The Liberian Abrupt Political Past, and Its Impacts on Society

As a critique against the silence from the national and international scene regarding the violent injustices in Liberia, this slow-documentary series by Elliot Verdier exposes the trauma that its people are going through.

Of the bloody conflict that decimated Liberia, its population does not speak. No proper memorial has been built, no day is dedicated to commemoration. The country, still held by several protagonists of the carnage, refuses to condemn its perpetrators.

Among them, are Prince Johnson, former warlord, and infamous torturer, now a senator, Isaac W. Nyenabo II, former Warlord and Political Spokesman for LURD faction now Ambassador of Liberia to the European Union, Benoni Urey, Former confident and illegal gun runner for Charles Taylor now Political Leader of the All Liberian Party running for President in 2023 and while the recently elected Vice-President is none other than Jewel Howard – Taylor, ex-wife of war criminal Charles Taylor (only convicted for his crimes in Sierra Leone).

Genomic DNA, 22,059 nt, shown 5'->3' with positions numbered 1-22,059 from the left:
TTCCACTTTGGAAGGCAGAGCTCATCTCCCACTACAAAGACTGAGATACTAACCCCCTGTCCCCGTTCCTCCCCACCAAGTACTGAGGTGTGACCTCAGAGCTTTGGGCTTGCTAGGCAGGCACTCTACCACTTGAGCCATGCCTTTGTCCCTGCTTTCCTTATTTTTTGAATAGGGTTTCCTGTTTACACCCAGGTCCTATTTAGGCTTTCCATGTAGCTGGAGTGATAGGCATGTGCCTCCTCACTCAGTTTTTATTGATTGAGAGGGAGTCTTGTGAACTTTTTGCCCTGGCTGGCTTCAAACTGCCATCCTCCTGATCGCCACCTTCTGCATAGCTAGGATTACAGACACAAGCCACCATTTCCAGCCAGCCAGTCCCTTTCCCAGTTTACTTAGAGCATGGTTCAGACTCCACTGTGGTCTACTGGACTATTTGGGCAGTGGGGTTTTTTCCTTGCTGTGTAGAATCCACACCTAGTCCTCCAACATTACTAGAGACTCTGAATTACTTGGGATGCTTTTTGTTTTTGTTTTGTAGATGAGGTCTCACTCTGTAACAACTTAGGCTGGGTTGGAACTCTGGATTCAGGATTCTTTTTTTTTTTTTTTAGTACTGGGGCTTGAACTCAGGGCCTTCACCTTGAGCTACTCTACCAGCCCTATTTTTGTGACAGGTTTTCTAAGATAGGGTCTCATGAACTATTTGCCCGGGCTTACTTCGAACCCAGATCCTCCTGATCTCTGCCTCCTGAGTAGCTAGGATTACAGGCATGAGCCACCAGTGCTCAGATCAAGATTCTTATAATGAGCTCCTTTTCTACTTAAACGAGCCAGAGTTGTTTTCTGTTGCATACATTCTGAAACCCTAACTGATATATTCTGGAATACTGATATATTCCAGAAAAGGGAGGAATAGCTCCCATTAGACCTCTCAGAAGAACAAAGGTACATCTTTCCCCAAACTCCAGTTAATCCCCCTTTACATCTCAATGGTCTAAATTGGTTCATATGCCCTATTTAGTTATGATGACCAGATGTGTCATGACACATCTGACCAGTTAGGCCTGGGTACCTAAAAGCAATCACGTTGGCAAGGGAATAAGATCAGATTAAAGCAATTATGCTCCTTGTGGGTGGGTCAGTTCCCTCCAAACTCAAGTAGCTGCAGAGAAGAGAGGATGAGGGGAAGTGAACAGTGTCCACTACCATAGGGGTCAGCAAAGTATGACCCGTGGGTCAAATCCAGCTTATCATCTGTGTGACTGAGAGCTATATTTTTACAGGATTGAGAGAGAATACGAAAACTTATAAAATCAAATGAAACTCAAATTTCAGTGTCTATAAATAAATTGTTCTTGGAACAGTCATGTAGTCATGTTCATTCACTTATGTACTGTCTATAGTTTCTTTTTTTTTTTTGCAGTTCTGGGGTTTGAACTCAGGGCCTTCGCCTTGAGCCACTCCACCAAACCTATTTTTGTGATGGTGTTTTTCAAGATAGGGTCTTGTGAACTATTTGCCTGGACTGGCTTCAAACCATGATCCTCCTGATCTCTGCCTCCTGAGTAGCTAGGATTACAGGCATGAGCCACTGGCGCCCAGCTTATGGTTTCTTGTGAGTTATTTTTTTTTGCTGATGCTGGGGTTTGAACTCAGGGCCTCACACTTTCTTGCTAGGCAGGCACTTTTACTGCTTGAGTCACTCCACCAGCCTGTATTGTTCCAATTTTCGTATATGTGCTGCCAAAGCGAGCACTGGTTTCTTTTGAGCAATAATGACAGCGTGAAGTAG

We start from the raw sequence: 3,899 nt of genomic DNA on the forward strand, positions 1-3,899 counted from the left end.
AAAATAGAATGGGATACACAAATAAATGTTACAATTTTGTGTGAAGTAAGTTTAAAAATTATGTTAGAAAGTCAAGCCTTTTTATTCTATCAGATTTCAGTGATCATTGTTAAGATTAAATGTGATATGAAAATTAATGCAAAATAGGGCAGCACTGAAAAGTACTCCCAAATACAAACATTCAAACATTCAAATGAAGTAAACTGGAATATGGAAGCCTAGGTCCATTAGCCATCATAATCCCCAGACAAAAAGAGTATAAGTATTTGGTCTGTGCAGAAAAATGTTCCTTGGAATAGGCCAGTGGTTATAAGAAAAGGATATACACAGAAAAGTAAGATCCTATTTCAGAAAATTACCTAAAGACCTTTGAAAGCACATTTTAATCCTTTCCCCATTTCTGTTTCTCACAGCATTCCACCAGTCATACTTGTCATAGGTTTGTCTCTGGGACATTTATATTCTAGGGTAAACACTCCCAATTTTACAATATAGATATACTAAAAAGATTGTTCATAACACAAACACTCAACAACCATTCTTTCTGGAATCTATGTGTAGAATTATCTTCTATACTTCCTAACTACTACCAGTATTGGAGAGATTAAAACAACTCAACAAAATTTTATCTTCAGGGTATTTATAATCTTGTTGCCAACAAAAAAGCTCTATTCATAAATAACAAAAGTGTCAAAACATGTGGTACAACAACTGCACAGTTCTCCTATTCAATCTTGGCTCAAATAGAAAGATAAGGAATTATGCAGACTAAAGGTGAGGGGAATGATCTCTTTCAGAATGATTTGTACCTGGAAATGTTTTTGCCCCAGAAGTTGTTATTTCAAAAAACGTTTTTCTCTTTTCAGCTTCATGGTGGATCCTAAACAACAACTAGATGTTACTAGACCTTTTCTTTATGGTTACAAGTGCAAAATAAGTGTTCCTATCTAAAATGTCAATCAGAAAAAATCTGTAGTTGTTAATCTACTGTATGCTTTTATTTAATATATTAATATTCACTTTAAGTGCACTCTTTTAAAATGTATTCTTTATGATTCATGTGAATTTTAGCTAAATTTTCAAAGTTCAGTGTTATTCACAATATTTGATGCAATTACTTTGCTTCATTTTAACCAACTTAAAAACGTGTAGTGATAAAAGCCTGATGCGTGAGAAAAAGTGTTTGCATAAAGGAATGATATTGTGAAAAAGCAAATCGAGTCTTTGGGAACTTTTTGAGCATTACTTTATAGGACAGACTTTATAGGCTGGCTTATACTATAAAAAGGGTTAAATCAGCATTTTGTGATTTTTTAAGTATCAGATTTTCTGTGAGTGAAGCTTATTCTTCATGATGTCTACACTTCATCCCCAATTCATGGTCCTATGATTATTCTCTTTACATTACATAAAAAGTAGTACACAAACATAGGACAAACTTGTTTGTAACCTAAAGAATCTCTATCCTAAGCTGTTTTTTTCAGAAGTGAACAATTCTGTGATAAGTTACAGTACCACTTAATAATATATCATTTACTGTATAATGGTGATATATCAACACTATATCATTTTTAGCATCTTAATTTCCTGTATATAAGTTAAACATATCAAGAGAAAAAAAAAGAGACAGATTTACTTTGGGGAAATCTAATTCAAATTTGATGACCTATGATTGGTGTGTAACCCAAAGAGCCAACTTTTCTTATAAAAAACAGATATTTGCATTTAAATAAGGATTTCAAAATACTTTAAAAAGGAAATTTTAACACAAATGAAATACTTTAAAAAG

This deafening silence, that resonates internationally, denies any possibility of social recognition or collective memory of the massacres, immuring Liberia in an endless feeling of abandonment and drowsy resignation.

The trauma carved into the population’s flesh is crystallized in the society’s weak foundations, still imbued with an unsound Americanism, and bleeds onto a new generation with a hazy future. The wind of hope blown by the 2018 peaceful and democratic elections that put former ghetto child turned soccer star Georges Weah to power, is already falling through the cracks of his apathetic governance.

Liberia is suffering a long, anonymous night. The photographic and audio work explores the mechanisms of its resilience and the invisible resorts of psychic trauma in war. Without Manichaeism, it unveils the eye and loosens the tongue of these women, these men, victims or perpetrators, on their damaged fate, made of nightmares in the daylight.

Originally published by PhMuseum

Pictures by Elliott Verdier